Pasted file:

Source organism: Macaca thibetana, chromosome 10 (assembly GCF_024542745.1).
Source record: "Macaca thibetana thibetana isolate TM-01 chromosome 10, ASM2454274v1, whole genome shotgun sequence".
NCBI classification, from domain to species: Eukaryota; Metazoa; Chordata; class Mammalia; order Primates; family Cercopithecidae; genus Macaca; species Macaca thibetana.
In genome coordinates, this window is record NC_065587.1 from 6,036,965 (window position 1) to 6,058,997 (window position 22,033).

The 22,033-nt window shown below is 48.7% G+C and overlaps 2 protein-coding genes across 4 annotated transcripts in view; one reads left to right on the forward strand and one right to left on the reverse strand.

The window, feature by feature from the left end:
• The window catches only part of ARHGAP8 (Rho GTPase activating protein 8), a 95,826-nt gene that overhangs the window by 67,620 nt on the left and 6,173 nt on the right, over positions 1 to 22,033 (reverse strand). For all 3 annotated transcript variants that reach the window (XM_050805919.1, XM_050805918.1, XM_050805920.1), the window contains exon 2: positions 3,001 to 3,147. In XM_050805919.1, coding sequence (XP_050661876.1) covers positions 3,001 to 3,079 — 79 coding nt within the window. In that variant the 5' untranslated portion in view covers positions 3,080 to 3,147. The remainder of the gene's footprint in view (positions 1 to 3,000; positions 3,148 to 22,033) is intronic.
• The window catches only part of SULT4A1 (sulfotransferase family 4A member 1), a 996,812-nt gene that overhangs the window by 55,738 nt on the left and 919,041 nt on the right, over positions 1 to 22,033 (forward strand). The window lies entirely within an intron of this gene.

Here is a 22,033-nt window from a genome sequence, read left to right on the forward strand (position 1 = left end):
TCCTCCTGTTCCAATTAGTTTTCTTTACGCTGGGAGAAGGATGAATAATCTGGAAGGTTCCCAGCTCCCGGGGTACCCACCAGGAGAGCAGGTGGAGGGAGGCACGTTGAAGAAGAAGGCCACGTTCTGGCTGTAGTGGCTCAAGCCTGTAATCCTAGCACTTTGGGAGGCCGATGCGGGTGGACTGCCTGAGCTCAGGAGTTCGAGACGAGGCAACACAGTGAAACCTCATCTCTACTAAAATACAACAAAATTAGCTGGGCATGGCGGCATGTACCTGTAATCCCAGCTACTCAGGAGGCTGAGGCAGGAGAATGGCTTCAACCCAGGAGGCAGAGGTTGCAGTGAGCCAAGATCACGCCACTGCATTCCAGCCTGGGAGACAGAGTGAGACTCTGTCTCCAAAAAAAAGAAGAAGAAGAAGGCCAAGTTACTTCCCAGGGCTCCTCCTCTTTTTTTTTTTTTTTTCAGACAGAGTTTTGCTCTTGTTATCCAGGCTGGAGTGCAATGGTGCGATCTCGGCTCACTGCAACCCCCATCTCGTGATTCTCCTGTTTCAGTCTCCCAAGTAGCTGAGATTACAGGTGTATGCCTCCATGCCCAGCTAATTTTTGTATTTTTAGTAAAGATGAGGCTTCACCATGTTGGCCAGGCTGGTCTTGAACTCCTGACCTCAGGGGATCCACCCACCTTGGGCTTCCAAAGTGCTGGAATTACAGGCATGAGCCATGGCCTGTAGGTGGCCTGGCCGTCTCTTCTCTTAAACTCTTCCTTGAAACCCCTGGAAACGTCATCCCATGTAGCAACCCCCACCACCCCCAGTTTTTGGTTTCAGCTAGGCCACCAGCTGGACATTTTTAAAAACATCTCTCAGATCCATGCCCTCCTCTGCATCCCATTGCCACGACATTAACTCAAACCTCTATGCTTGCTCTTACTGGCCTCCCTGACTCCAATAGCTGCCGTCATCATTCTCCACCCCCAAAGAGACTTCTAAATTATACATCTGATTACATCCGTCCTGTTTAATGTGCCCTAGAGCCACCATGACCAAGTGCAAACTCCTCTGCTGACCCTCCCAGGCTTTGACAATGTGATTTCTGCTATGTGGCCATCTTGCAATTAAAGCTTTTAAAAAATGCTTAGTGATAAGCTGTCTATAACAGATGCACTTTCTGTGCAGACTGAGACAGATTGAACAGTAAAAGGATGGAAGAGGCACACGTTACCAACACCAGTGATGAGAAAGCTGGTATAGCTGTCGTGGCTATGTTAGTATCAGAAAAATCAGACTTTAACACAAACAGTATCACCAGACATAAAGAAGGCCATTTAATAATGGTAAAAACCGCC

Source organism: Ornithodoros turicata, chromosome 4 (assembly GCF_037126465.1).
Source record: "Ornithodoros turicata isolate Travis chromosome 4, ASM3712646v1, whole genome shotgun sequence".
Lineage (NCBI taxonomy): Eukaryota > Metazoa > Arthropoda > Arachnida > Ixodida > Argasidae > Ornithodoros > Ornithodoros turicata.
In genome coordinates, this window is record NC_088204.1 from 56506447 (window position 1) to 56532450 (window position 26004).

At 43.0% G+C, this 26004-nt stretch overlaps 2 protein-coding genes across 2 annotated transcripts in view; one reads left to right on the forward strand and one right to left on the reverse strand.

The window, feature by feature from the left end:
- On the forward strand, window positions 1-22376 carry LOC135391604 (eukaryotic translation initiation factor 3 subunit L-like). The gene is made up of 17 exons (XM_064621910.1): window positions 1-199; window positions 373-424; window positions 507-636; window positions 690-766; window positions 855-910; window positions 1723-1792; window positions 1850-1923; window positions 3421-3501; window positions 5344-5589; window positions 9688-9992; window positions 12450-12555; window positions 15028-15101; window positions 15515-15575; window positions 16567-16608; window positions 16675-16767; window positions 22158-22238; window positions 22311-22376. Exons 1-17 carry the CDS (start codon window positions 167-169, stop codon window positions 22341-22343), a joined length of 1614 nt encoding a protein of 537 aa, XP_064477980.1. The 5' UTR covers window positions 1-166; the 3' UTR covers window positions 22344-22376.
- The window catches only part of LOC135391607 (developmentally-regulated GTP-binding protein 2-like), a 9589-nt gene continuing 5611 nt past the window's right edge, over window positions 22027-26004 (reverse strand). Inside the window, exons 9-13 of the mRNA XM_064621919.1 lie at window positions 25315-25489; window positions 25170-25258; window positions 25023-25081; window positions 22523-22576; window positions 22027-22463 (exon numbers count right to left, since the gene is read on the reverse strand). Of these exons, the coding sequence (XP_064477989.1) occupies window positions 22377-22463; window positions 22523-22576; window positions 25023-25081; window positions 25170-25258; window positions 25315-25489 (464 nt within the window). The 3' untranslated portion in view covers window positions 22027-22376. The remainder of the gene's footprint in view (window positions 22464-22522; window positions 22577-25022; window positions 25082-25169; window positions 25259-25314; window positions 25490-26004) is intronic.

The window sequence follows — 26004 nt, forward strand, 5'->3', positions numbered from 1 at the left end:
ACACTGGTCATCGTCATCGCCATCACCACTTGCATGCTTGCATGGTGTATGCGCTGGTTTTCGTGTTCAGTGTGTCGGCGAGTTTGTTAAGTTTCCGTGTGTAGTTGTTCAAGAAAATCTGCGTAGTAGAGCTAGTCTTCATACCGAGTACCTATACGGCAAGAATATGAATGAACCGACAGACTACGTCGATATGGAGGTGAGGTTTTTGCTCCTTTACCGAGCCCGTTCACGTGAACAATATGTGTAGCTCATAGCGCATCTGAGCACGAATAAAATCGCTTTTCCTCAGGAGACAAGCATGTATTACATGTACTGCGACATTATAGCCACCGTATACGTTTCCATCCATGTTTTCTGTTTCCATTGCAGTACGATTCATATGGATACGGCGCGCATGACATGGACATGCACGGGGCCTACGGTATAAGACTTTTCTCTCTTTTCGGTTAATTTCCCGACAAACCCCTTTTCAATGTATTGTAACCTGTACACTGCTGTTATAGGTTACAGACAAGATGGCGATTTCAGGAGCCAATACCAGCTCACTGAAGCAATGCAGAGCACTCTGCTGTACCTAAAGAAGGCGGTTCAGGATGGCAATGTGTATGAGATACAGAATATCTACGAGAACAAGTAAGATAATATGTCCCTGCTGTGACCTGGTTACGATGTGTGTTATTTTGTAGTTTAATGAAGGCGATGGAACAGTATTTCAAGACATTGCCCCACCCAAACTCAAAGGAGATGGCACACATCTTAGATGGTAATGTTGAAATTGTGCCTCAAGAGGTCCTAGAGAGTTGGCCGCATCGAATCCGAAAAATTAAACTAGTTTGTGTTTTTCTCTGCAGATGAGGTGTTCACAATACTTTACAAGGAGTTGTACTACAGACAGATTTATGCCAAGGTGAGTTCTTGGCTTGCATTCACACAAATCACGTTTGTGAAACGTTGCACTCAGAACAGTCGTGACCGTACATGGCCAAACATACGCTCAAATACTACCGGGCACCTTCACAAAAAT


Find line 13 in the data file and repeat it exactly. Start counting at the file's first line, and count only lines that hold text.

Lineage (NCBI taxonomy): Eukaryota > Metazoa > Arthropoda > Arachnida > Ixodida > Argasidae > Ornithodoros > Ornithodoros turicata.